Money matters are serious. Thus, everything that involves money needs to be highly secured at the same time huge process is involved in validating who owns that money. That’s the reason why banks and financial institutions face the heat of user expectations. It is when customers compare banking apps’ experience or onboarding experience to that of regular e-commerce apps like Amazon and swiggy. According to McKinsey, the widespread use of digital finance will accelerate the annual GDP of all emerging economies by $3.7 trillion by 2025, a 6% increase versus a business-as-usual scenario.
No matter how far technological advancement is supporting the ease of banking, there are still limitations in process enhancements at various stages of user onboarding. So the primary focus of banking enterprises has shifted to these process automation and educational user onboarding experiences in recent times.
The customer onboarding process has evolved over the years and this is how the future of customer onboarding might look like:
Complete transition to digital :
The last few years have seen a massive shift from physical to digital systems, especially in banking. Effective cost-cutting coupled with the digital transformation made the organizations realize being digital is the only sustainable way of leading business in the future. Thus onboarding, which involves a multitude of verifications and document sharing, is also on its way to complete digitization.
Today, every citizen of a developed nation owns an identification card. This has made getting information about customers easy.. Digitizing this particular user verification has created scalable opportunities for the financial institutions to onboard the users at a quicker pace. The onboarding costs have reduces by 90% as per the McKinsey report due to Electronic KYC or e-KYC.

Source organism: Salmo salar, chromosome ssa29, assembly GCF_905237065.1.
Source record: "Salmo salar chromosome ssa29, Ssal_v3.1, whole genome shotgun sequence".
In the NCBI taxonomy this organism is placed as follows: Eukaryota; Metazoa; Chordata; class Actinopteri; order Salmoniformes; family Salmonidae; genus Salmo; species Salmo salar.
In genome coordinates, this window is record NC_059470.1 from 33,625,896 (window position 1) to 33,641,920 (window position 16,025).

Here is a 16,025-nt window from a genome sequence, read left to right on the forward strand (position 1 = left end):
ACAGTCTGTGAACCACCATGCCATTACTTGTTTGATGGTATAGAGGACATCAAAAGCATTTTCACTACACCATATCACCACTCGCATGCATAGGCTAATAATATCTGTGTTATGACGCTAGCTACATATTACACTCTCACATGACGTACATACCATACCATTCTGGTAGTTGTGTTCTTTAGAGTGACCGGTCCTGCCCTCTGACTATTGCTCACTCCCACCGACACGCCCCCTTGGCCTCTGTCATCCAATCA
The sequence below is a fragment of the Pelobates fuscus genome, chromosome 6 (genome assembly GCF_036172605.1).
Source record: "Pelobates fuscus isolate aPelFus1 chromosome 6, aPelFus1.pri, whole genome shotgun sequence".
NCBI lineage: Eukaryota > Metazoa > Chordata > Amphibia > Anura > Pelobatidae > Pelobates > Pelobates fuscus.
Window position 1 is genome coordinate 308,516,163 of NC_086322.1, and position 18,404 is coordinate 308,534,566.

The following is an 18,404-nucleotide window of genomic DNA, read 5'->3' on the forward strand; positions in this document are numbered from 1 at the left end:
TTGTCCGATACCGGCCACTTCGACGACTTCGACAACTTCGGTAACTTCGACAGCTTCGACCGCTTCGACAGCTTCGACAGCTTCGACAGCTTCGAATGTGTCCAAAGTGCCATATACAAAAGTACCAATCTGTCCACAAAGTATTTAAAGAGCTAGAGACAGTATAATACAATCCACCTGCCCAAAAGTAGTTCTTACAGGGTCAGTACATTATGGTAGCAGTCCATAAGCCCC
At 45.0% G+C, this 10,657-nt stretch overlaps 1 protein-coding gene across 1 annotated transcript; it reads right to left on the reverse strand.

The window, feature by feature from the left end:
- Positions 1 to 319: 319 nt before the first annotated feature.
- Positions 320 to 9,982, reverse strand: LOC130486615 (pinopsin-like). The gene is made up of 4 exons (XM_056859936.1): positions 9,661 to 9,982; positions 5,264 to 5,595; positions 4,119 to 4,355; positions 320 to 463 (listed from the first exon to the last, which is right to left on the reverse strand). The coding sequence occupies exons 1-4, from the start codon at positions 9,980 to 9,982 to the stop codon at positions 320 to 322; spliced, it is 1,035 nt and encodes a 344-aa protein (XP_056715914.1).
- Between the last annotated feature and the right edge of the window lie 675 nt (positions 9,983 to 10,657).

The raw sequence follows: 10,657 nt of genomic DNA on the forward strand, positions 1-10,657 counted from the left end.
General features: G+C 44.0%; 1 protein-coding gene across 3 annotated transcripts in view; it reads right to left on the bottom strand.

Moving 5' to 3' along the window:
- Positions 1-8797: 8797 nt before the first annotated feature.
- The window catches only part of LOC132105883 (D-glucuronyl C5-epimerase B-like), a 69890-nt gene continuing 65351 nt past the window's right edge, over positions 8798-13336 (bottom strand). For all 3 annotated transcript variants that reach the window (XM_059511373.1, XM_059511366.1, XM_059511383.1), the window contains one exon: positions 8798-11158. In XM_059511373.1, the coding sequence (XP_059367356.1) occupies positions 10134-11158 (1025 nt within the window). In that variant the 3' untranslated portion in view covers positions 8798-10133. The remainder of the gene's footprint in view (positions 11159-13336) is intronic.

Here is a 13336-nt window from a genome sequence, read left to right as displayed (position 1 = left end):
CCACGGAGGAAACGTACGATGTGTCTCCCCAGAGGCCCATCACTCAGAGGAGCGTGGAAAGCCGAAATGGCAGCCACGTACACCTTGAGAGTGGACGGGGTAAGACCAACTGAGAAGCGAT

User onboarding like for any other application is the pivotal moment. It is to create that first strong impression about a particular brand or company. Thus educating users is a two-way win. On one hand, customers get to know about the process and how to use the digital platform as per their needs. On the other hand banks can onboard users at a faster pace. Guided walkthroughs also eliminate the value gap by setting up the right expectations about the product.
Transparency and security are opposite poles but users are expecting both at the same time. Hence real-time security has become essential to validate the true owner of a particular account. Two-factor authorization and facial recognition are definitely making it easy. However, banks are practicing robust practices to identify fraud and phishing right from the very onboarding itself. Few patterns of data validate fraud saving a lot of money for businesses alongside building trust.
For a very long time, the user onboarding process of banking has had a high friction cycle. This includes going to the physical banks, submitting the necessary documents, following up, and not forgetting the tiresome activity of standing in long queues. No wonder tier-II and tier-III city audiences have less liking for owning a savings account because of all such restrictions.
So, solving this root cause by reducing the process to digital documents and e signatures will help. Also, the lengthy process of multiple steps that involves taking tedious follow-ups is getting cut down to a few steps in mobile. Thus cutting out such a lengthy process could benefit both parties for good.
Any change that benefits millions of people is always a good one. However, every change comes at a cost. The banking industry is not like e-commerce, hence expecting the exact kind of user experience can still lead to disappointment. Still banking applications are aiming to meet user needs in terms of better user experience by including rewards, gamification, and many other methodologies. The future holds a huge potential to reach every nook and corner of the world, without compromising on data security.